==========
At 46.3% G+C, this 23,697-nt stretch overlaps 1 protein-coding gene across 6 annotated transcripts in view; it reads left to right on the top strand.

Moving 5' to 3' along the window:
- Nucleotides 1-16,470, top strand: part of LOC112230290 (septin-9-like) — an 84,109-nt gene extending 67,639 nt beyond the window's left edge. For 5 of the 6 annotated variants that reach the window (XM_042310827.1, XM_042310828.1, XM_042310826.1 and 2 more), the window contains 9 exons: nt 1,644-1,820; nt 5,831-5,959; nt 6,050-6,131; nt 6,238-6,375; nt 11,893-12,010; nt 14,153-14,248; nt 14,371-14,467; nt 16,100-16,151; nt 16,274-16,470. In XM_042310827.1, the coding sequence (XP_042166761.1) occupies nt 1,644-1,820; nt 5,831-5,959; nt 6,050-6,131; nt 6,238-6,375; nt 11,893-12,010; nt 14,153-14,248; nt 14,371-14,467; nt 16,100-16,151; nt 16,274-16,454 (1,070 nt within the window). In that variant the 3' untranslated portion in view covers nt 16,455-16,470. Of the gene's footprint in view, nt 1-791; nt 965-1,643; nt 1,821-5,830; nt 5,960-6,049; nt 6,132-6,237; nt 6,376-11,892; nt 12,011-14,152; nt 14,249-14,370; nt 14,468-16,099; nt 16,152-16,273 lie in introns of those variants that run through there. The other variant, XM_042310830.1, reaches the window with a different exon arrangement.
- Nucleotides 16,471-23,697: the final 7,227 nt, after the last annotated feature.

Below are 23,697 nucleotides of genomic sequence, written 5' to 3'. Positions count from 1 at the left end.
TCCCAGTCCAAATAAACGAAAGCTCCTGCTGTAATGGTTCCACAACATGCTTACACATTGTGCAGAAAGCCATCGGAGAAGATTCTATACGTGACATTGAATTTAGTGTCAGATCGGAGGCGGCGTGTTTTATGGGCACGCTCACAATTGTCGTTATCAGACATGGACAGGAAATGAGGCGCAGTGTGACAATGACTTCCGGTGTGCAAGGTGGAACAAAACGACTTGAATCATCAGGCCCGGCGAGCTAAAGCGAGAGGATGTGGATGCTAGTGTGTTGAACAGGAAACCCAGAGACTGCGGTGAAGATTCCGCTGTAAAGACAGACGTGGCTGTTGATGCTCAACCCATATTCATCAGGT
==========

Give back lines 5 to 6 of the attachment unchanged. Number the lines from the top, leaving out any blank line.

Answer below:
Below are 23,697 nucleotides of genomic sequence, written 5' to 3'. Positions count from 1 at the left end.
TCCCAGTCCAAATAAACGAAAGCTCCTGCTGTAATGGTTCCACAACATGCTTACACATTGTGCAGAAAGCCATCGGAGAAGATTCTATACGTGACATTGAATTTAGTGTCAGATCGGAGGCGGCGTGTTTTATGGGCACGCTCACAATTGTCGTTATCAGACATGGACAGGAAATGAGGCGCAGTGTGACAATGACTTCCGGTGTGCAAGGTGGAACAAAACGACTTGAATCATCAGGCCCGGCGAGCTAAAGCGAGAGGATGTGGATGCTAGTGTGTTGAACAGGAAACCCAGAGACTGCGGTGAAGATTCCGCTGTAAAGACAGACGTGGCTGTTGATGCTCAACCCATATTCATCAGGT